Category: Archive

Pessimism prevails for fall move

February 16, 2011

By Staff Reporter

The Irish government has been made aware of the situation, according to reliable sources. However, sources close to the Irish government insist that Dublin?s policy of pressing for elections to the suspended Northern Ireland assembly is still the most viable option for persuading the IRA to fulfill its commitment to ending all illegal activities and operations, saying that it was ?wide off the mark? to suggest that the republican leadership has warned the government that no movement is to be expected.
But other Irish sources have said that by April it was clear that Sinn Fein could not ?deliver? on the British demand that the IRA cease all paramilitary activities and that at a recent meeting between Taoiseach Bertie Ahern and the Sinn Fein leadership this was reiterated.
The demand was contained in paragraph 13 of the Joint Declaration, which states:
?Paramilitarism and sectarian violence, therefore must be brought to an end from which ever part of the community they came. We need to see an immediate, full and permanent cessation of all paramilitary activity, including military attacks, training, targeting, intelligence gathering, acquisition or development of arms or weapons, other preparations for terrorist campaign, punishment beatings and attacks and involvement in riots.?
The paragraph also called for an end to exiling and said all exiles must be allowed to return home.
The British government postponed elections twice last spring after failing to get the IRA to sign up to Blair?s demand for an ?act of completion,? involving an act of significant decommissioning, a statement declaring the war is over and a commitment to ceasing all illegal activities.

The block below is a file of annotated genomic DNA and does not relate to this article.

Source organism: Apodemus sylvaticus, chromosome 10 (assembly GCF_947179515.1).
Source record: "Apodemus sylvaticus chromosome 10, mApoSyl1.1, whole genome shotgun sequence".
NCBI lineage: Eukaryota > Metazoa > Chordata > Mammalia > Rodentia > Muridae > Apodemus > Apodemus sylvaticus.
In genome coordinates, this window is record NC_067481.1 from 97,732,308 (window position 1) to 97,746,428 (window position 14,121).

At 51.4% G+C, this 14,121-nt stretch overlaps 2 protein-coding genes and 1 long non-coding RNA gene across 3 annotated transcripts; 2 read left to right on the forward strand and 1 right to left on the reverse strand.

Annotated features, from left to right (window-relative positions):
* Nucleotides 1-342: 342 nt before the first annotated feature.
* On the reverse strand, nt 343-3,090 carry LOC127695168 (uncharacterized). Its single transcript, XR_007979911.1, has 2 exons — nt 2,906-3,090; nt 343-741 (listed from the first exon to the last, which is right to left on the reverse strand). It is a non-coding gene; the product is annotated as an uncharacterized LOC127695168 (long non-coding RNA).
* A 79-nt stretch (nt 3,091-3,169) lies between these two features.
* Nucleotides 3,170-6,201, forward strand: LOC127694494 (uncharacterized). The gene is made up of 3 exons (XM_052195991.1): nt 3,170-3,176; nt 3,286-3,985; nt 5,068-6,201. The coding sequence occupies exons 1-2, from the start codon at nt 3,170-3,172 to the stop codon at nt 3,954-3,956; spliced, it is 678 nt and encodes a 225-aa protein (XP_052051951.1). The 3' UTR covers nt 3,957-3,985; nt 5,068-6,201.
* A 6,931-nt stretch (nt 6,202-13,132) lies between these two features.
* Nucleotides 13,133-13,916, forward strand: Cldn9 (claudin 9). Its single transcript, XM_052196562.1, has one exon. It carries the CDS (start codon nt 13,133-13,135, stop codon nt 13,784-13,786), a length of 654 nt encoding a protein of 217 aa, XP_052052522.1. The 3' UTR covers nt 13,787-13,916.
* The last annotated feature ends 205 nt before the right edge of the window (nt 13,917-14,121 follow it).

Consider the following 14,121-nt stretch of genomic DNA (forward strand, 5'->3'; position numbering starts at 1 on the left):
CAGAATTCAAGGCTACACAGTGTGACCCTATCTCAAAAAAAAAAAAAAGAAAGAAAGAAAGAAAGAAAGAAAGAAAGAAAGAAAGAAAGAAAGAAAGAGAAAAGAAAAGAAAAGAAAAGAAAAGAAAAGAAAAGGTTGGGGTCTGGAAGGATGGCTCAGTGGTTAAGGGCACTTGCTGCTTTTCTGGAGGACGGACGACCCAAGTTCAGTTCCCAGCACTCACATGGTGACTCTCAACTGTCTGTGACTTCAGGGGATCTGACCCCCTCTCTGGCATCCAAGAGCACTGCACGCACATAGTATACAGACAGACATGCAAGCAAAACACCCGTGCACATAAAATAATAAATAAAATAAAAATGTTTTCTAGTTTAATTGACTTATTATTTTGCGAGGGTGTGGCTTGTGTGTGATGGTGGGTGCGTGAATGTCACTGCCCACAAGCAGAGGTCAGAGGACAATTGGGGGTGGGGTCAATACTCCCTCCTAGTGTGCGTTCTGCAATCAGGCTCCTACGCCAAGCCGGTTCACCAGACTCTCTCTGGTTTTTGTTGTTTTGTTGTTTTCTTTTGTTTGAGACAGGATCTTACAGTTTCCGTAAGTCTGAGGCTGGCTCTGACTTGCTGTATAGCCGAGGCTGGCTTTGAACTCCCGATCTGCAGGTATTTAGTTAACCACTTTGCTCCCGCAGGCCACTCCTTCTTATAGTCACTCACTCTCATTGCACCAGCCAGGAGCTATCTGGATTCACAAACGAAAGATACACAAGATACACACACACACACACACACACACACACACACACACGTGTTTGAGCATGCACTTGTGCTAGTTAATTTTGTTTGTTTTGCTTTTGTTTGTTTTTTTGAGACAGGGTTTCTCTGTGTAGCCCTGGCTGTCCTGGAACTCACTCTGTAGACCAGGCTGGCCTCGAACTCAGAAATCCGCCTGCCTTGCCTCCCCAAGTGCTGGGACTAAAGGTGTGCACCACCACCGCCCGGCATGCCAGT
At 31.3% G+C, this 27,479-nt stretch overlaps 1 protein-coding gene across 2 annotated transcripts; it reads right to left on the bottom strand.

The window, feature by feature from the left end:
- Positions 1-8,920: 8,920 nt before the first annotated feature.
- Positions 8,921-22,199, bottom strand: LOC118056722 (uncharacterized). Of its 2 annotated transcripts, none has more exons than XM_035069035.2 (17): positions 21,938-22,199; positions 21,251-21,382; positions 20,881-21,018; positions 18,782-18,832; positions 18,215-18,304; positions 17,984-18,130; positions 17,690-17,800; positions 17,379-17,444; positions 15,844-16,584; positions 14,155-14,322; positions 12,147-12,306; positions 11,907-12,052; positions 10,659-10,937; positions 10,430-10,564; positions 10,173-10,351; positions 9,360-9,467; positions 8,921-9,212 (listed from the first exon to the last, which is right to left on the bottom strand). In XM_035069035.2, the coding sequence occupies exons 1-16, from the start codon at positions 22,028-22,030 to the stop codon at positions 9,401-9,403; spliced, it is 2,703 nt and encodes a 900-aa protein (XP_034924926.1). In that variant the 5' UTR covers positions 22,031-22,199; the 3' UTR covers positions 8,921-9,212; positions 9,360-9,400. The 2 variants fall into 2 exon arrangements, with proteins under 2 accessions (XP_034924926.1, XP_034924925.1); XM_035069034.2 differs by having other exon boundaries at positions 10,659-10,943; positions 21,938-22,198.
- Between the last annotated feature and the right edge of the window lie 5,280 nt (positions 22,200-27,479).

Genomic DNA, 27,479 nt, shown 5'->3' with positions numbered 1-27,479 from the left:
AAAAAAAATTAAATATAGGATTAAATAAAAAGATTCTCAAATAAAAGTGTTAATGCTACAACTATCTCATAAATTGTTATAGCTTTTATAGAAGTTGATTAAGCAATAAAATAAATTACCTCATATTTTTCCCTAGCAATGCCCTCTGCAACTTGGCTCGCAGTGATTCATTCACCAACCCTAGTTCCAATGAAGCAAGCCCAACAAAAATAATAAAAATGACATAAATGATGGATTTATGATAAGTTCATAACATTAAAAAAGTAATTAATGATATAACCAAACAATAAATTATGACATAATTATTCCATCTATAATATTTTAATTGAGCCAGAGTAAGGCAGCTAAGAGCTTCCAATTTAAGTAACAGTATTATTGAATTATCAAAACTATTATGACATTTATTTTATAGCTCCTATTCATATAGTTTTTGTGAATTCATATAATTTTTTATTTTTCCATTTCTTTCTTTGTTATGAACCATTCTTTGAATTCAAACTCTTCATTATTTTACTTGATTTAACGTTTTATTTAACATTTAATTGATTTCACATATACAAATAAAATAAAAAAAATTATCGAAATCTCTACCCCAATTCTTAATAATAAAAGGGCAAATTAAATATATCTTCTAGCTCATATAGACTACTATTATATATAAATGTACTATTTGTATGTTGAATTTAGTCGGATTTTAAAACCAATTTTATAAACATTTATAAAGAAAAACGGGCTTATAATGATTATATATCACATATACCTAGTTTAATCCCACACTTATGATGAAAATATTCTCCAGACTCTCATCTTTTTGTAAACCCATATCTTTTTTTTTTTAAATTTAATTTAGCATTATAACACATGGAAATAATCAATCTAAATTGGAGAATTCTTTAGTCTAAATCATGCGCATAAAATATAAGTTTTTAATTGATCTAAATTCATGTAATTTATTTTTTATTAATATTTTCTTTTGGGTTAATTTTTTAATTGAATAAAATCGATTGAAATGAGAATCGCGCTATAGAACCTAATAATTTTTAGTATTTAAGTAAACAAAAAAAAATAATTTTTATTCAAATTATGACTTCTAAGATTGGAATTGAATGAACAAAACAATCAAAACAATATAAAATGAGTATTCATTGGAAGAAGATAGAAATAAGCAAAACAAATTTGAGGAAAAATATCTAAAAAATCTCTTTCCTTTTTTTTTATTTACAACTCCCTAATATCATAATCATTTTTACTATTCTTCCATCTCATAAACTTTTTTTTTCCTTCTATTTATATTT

In April, the British and Irish governments rejected two IRA statements. The statements in substance said that the IRA was no threat to the peace process, that it would reengage with the decommissioning body and that it could foresee a time when all arms would be put beyond use. The closest it came to declaring the war over was to say that if both governments and all the parties to the Good Friday agreement fulfilled their commitments ?it would provide the basis for the complete and final closure of the conflict.?
Observers who predicted as early as March that the IRA would not deliver enough to meet the British criteria were proven right. Most critically, British Prime Minister Tony Blair judged that the IRA?s statements would fall short of assuring the Ulster Unionist Party leader, David Trimble, that he could win the support of his party for a return to government with Sinn Fein. The British suspended the Northern Ireland assembly last October after allegations that the IRA was involved in a widespread and elaborate information-collection operation at Stormont.
Beginning in January, Dublin and London launched a concerted effort to get devolution up and running again. Blair even persuaded U.S. President George W. Bush to come to Northern Ireland in the midst of the Iraqi war to throw his support behind the demands for a complete end to all illegal paramilitary activities. When all efforts failed to produce the sought-for breakthrough, against the opposition of the Irish government, Blair postponed elections, angering most of the North?s political parties.